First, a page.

My guess is that if you want it to be as real as possible you'll need to define physics for objects in a simple manner as they are 1km away, as well as physics for objects in a minute manner as they are up close and brushing up against your ship.

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Also keep in mind that flight simulators do not make flow calculations about the wind that goes through the wings and the tail. Neither do they do intense weather simulation to render the shape of clouds. They do, however, have a complex physics model to have a plane behaving in a realistic fashion.

I think the same kind of work has to be done for ships and it is very different from hydro-simulations. With wind simulated as a single vector, water stream the same, a very simple function simulating Archimedes' pull, a correct resistance rotation matrix to simulate the keel and you should already have the basics. Don't worry about realistic vortex simulations, worry about simulating the ship's behaviors. That is two distinct problems.

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Ok say similar complex physics were used as they are in flight simulators to simulate ship behavior, weather effect, ect. Could you also implement something like the hydroengine for specific purposes like liquid cargo shifts in bad weather or damage and flooding for realistic sinking?
im thinking mostly about shifting weight and the effects on the ship.

thanks for the feedback everyone!

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Quote:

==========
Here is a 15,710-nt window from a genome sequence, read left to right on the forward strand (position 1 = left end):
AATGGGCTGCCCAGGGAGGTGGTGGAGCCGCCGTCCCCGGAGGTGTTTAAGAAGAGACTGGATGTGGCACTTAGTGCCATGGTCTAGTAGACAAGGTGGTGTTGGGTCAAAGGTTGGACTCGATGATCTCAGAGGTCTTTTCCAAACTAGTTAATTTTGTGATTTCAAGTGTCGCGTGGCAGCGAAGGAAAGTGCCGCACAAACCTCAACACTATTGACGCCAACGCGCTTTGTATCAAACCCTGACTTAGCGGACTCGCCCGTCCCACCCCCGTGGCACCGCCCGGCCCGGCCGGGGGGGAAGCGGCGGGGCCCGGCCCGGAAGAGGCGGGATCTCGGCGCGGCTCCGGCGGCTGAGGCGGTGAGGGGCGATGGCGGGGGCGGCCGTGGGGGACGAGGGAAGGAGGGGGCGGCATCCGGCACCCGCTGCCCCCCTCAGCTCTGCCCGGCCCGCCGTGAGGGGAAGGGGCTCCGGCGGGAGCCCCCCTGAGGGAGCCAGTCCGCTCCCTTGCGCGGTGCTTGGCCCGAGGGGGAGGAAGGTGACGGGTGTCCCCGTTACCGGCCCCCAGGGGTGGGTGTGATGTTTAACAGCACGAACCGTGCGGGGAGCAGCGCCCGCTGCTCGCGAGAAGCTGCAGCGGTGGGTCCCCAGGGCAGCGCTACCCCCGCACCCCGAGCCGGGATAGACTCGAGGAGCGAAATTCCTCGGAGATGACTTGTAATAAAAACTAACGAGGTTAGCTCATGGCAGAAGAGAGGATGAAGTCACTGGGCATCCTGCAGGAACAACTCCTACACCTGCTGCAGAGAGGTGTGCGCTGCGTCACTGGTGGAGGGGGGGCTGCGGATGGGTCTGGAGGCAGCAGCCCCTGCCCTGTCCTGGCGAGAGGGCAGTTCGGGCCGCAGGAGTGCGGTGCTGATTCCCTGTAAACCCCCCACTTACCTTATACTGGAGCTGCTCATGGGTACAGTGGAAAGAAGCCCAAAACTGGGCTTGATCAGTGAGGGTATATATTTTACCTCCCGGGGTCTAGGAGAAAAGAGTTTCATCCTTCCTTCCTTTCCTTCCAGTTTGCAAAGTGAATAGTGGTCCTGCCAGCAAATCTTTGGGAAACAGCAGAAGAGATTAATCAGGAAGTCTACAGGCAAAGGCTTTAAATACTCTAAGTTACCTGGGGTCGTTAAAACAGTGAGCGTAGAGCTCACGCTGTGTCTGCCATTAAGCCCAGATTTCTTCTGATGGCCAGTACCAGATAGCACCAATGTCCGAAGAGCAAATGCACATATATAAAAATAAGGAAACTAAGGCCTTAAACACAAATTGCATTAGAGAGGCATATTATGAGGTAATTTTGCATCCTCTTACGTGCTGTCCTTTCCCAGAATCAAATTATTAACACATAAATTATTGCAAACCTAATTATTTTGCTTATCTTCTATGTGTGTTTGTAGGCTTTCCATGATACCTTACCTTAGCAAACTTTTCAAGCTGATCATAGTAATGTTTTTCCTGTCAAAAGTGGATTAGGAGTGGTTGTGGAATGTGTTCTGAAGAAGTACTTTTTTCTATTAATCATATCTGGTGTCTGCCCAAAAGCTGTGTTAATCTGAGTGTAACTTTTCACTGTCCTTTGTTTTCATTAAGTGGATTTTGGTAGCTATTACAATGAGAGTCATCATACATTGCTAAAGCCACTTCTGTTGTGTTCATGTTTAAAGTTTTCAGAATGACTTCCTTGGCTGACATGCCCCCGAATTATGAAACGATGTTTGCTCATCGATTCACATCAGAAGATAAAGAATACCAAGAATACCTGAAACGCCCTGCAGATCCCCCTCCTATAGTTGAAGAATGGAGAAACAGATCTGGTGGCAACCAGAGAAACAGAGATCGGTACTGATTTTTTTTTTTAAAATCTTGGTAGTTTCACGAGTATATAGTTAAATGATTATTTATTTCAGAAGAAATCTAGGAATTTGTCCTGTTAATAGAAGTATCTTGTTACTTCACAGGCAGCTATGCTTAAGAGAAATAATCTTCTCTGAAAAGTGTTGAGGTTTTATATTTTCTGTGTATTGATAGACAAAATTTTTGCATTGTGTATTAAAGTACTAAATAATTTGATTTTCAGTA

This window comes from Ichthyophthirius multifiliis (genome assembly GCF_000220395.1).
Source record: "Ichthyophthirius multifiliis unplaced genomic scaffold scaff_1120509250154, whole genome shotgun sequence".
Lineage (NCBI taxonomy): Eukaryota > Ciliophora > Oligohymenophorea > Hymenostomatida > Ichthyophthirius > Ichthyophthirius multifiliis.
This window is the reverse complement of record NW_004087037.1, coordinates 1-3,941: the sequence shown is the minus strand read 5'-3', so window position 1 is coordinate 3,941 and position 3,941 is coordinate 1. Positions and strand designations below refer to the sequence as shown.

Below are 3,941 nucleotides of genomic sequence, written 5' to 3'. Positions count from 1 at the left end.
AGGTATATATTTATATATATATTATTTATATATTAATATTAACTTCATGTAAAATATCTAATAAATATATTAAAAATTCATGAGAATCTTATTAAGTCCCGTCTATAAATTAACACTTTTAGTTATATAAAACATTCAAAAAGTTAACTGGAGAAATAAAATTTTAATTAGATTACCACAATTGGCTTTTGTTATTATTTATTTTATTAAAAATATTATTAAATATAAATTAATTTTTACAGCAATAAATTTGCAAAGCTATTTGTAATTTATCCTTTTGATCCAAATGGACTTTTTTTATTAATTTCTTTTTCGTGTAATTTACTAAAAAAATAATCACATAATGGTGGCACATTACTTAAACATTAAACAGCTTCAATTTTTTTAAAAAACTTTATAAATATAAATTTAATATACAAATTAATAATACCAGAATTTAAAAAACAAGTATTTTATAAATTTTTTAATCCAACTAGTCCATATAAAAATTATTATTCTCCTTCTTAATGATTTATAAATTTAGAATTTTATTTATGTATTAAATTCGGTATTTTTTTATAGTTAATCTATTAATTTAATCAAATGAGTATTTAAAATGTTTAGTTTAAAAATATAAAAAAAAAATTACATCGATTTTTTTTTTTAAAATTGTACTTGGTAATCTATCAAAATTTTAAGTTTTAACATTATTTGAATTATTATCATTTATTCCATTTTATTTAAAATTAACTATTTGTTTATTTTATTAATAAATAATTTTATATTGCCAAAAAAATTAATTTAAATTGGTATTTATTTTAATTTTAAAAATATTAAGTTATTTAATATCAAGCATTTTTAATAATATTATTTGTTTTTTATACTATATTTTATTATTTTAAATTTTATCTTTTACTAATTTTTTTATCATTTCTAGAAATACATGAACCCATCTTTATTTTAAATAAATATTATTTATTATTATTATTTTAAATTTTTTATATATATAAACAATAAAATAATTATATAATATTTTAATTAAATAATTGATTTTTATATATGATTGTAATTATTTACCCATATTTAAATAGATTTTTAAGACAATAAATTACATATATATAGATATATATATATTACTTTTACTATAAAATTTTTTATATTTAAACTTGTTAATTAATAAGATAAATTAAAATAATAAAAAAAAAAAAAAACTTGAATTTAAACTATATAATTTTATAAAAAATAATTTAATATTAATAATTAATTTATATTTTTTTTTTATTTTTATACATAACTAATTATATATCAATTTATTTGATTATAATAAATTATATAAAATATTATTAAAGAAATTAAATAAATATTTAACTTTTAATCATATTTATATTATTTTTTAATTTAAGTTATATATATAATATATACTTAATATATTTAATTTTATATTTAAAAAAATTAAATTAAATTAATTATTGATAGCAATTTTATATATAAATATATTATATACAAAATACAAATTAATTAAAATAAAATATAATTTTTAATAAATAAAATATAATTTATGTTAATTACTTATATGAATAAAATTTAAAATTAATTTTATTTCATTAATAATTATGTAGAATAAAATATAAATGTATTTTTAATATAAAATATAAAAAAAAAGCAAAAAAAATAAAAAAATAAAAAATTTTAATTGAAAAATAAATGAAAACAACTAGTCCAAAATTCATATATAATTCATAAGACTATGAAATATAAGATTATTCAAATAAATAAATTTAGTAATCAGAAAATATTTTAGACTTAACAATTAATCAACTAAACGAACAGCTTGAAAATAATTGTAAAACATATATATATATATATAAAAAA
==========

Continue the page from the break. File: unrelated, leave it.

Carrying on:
Original post by blake172005
Ok say similar complex physics were used as they are in flight simulators to simulate ship behavior, weather effect, ect. Could you also implement something like the hydroengine for specific purposes like liquid cargo shifts in bad weather or damage and flooding for realistic sinking?


I think something that was alluded to earlier hasn't gotten the nod that it really deserves. The things you want to be done, can most definitely be done on modern hardware "realistically" most definitely.

Fluid dynamics/weather simulations etc. are most definitely performed on super computers, but that's not just "realistic" it's a simulation of the exact happenings of the real world. For something to be "realistic" doesn't mean you have to do every single calculation of every single collision.

You're going to have to embrace the much loved tradition of game development (among many other fields) that, faking it can be realistic. If you're wanting your game to do REAL calculations for ocean waves and the exact flood patterns of a detailed highly modeled ship, you're going to get a rude awakening. What you need to do is get a "good enough" realistic design, you can do some truly amazing things by coming to a reasonable solution that doesn't involve doing the ACTUAL math. I have no interest personally in the physics of fluid dynamics, so I can't offer you any equations or algorithms. I suggest you model your idea around knowing the weight of ships, how that weight is distributed, the buoyancy of the material/sealed decks vs unsealed etc. If you can figure out all the equations before hand, you'll get a wonderful set of data to cheat from. You don't need to model the effects of water flooding a room exactly, you can fake the animation (more on that I'm sure can be found in a rendering discussion), and know that this level of your ship has lost X amount of buoyancy, etc.

Toss out everything you learned in school about cheating, when it comes to simulations you can't possibly do the "real" versions of on consumer hardware, cheat!